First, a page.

This articles provides a review of visually based strategies for organizing classrooms for children and youth with ASD using a review of the literature.
- Environmental and visual structuring methods for use with individuals with ASD have been shown to have research support.
- These methods have also been recommended by high functioning adults with ASD.
- The methods have the potential for increasing independent functioning among students with ASD and decreasing the effects of challenges associated with ASD.
Ganz, J. (2007). Classroom Structuring Methods and Strategies for Children and Youth with Autism Spectrum Disorders. Exceptionality. 15(4). 249-260.
Source: Living Autism
Written by: Geoff Evans
One definition of a foundation refers to it being an anchor and providing a solid surface upon which to build.
In a world of quick fixes and instant solutions when supporting individuals with autism we are all at risk of being drawn in to trying interventions and approaches that offer a quick fix or an easy solution without having to do all the hard work of laying the foundations that will help ensure success.
Over many years of working with children and adults with autism I have learnt that what often works is taking time to lay the foundations, that is to ensure we have both the values and best practice in place to support what we do. In this article I explore some of the basics that help provide a firm foundation upon which we can build successful interventions and approaches.
The person with autism has a right to be consulted with and involved in all aspects of living their lives including what approaches and interventions are used
Underpinning all we do should be a commitment to seeking the views and opinions of the person with autism irrespective of their abilities and how autism impacts upon them. Whilst we may take this for granted in the past we might have often put approaches and strategies in place without consulting and actively involving the person with autism and then wondered why they were not successful. I will cover this area in more detail in a future article; however, for now it is worth considering and asking yourself the following:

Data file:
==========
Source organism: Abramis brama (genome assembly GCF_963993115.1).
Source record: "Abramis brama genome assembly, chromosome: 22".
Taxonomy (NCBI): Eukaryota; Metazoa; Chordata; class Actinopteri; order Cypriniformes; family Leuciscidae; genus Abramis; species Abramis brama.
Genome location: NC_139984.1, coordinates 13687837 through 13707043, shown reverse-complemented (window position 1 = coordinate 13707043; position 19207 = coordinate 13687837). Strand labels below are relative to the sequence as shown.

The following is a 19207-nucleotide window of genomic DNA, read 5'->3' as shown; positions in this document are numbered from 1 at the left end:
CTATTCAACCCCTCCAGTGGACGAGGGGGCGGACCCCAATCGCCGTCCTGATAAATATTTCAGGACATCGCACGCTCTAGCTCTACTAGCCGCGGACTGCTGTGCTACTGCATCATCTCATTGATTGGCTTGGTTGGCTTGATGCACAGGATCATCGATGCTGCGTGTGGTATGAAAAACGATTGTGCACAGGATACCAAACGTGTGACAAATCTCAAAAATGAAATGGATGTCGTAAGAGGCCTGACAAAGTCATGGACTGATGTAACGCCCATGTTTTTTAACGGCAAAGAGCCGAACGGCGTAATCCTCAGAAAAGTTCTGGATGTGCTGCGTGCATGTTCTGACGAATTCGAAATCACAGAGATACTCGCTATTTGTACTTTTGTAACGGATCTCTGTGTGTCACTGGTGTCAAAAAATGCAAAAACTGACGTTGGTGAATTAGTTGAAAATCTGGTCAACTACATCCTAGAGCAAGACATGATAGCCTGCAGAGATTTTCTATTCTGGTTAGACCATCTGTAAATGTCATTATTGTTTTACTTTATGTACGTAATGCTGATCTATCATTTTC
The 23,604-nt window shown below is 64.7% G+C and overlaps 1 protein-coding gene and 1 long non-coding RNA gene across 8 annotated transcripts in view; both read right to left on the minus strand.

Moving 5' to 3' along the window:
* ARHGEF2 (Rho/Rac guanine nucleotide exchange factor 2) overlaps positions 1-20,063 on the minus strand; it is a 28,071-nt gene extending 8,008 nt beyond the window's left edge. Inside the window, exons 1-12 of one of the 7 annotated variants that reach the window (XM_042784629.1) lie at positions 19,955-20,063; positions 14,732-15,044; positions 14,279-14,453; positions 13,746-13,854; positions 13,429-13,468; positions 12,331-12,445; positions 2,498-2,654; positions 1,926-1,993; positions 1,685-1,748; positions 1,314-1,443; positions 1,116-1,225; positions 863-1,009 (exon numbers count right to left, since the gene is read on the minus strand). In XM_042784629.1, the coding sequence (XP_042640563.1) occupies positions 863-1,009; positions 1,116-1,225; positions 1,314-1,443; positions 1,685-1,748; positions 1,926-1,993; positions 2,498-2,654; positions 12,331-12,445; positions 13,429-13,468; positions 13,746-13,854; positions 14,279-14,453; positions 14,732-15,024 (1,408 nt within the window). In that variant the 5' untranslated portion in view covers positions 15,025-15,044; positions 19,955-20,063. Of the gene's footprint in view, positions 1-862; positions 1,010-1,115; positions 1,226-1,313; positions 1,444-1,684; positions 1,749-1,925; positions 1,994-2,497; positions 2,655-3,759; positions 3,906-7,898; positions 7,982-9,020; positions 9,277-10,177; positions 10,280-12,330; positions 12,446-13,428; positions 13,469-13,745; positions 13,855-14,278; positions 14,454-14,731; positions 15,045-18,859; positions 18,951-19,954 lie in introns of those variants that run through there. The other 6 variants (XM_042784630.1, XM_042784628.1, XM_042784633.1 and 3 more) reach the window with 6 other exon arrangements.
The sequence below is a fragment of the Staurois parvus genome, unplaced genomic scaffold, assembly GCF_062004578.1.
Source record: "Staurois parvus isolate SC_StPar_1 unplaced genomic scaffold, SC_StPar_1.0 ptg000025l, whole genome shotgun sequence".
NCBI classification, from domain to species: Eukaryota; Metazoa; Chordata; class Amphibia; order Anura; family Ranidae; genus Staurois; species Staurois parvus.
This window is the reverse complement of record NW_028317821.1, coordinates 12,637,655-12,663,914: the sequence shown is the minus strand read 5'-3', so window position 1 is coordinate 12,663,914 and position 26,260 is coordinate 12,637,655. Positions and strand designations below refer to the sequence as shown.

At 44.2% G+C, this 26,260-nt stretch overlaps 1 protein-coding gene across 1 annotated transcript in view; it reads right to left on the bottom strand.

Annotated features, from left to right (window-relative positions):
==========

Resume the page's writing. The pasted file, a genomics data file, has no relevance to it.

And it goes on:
1. What support and methods can we put in place to enable the person with autism to be fully involved, make comments and make real choices regarding their lives and the support they receive? This can include the use of photographs, symbols, video clips or one of the many Apps that are now available for smart devices. Click here to read the rest of the story.
Written by: Nicholas Fearn
An 18-year-old software developer has created an iOS app to help those on the autistic spectrum in their day-to-day lives.
Ethan Shallcross, who has a form of autism and lives in the English town of Torquay, developed Aumi to enable people to manage their anxiety, monitor their mental health and reduce burnout.
“The app has been built with people on the autism spectrum in mind, and his has influenced the design and functionality of the entire app,” he says. “However, it is not just for people on the autism spectrum. People who have high anxiety, are frequently burnt out, or struggle with their mental health may also find it useful.” Click here to read the rest of the story.